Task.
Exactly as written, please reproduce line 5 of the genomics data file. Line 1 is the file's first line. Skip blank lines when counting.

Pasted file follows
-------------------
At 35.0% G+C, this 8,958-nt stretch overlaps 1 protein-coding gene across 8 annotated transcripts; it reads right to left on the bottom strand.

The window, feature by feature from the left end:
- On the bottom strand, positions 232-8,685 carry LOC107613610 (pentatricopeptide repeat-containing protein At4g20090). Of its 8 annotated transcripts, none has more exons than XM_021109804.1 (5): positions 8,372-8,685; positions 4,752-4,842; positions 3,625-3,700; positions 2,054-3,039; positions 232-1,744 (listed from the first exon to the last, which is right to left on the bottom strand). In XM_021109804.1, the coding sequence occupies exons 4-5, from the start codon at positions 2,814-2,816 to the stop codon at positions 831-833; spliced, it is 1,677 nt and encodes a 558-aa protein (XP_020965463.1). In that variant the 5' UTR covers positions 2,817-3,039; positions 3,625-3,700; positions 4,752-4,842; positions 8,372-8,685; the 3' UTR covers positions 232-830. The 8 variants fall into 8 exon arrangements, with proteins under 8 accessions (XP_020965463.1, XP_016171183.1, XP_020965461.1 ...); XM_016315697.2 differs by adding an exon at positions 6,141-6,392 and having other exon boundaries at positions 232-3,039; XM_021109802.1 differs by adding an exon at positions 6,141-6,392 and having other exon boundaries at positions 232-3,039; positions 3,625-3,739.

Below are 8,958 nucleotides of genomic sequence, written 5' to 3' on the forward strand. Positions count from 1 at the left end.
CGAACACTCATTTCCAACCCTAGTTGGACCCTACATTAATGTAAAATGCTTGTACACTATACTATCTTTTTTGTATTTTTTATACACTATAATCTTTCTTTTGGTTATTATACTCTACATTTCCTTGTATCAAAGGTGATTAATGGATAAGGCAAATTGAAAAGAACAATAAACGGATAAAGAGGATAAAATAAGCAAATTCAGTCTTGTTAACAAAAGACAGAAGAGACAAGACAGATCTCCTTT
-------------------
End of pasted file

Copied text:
CGAACACTCATTTCCAACCCTAGTTGGACCCTACATTAATGTAAAATGCTTGTACACTATACTATCTTTTTTGTATTTTTTATACACTATAATCTTTCTTTTGGTTATTATACTCTACATTTCCTTGTATCAAAGGTGATTAATGGATAAGGCAAATTGAAAAGAACAATAAACGGATAAAGAGGATAAAATAAGCAAATTCAGTCTTGTTAACAAAAGACAGAAGAGACAAGACAGATCTCCTTT